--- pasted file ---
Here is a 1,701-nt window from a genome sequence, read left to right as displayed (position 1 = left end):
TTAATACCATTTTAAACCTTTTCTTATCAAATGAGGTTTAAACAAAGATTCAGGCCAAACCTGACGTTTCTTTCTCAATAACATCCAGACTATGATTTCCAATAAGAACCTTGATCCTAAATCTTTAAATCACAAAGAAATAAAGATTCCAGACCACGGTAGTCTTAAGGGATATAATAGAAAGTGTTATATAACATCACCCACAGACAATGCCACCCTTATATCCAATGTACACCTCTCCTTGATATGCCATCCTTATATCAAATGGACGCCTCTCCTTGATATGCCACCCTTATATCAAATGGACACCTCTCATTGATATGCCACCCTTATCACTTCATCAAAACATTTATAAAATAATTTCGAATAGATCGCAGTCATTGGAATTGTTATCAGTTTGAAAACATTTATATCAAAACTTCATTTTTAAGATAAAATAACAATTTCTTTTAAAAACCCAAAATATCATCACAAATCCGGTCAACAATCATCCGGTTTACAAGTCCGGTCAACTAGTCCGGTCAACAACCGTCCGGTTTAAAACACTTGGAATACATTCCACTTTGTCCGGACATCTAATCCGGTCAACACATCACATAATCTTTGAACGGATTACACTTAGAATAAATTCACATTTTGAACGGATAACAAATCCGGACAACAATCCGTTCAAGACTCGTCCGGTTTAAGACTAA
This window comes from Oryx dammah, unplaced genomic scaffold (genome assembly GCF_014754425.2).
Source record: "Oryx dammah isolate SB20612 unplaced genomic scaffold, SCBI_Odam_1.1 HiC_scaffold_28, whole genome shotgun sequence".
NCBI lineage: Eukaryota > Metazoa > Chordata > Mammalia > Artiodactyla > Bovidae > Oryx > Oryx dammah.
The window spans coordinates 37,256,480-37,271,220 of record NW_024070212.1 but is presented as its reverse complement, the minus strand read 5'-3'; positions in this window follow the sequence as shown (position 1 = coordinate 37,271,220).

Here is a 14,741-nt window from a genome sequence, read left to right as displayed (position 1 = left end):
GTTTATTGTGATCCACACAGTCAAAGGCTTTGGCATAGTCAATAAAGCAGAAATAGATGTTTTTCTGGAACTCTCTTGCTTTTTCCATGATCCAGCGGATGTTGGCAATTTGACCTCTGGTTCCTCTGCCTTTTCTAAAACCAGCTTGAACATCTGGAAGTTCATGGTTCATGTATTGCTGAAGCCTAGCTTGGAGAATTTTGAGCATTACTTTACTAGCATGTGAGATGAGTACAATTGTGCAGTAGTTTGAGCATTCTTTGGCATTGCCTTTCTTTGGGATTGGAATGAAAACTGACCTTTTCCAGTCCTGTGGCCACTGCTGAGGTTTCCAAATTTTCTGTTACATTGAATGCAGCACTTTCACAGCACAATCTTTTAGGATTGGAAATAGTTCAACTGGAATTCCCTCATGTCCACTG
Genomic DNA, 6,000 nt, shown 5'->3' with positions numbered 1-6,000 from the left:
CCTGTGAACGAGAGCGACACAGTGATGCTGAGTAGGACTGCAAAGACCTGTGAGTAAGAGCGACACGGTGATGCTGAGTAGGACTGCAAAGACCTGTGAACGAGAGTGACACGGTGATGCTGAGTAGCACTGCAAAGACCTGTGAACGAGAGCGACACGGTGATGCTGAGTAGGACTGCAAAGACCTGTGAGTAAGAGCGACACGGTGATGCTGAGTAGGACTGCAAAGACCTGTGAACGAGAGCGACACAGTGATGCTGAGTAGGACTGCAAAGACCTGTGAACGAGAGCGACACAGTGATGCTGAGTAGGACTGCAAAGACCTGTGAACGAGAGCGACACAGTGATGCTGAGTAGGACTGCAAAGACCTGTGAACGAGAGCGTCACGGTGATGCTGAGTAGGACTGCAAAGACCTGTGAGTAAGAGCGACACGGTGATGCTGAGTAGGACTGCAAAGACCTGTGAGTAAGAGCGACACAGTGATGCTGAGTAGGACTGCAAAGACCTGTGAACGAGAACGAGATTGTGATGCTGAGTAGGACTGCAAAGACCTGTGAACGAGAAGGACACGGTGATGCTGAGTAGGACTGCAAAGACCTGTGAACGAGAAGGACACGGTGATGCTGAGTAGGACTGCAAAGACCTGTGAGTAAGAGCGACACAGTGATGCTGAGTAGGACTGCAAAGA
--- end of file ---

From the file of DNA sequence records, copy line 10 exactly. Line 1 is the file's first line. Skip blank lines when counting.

CCTGTGAACGAGAGCGACACAGTGATGCTGAGTAGGACTGCAAAGACCTGTGAGTAAGAGCGACACGGTGATGCTGAGTAGGACTGCAAAGACCTGTGAACGAGAGTGACACGGTGATGCTGAGTAGCACTGCAAAGACCTGTGAACGAGAGCGACACGGTGATGCTGAGTAGGACTGCAAAGACCTGTGAGTAAGAGCGACACGGTGATGCTGAGTAGGACTGCAAAGACCTGTGAACGAGAGCGACACAGTGATGCTGAGTAGGACTGCAAAGACCTGTGAACGAGAGCGACACAGTGATGCTGAGTAGGACTGCAAAGACCTGTGAACGAGAGCGACACAGTGATGCTGAGTAGGACTGCAAAGACCTGTGAACGAGAGCGTCACGGTGATGCTGAGTAGGACTGCAAAGACCTGTGAGTAAGAGCGACACGGTGATGCTGAGTAGGACTGCAAAGACCTGTGAGTAAGAGCGACACAGTGATGCTGAGTAGGACTGCAAAGACCTGTGAACGAGAACGAGATTGTGATGCTGAGTAGGACTGCAAAGACCTGTGAACGAGAAGGACACGGTGATGCTGAGTAGGACTGCAAAGACCTGTGAACGAGAAGGACACGGTGATGCTGAGTAGGACTGCAAAGACCTGTGAGTAAGAGCGACACAGTGATGCTGAGTAGGACTGCAAAGA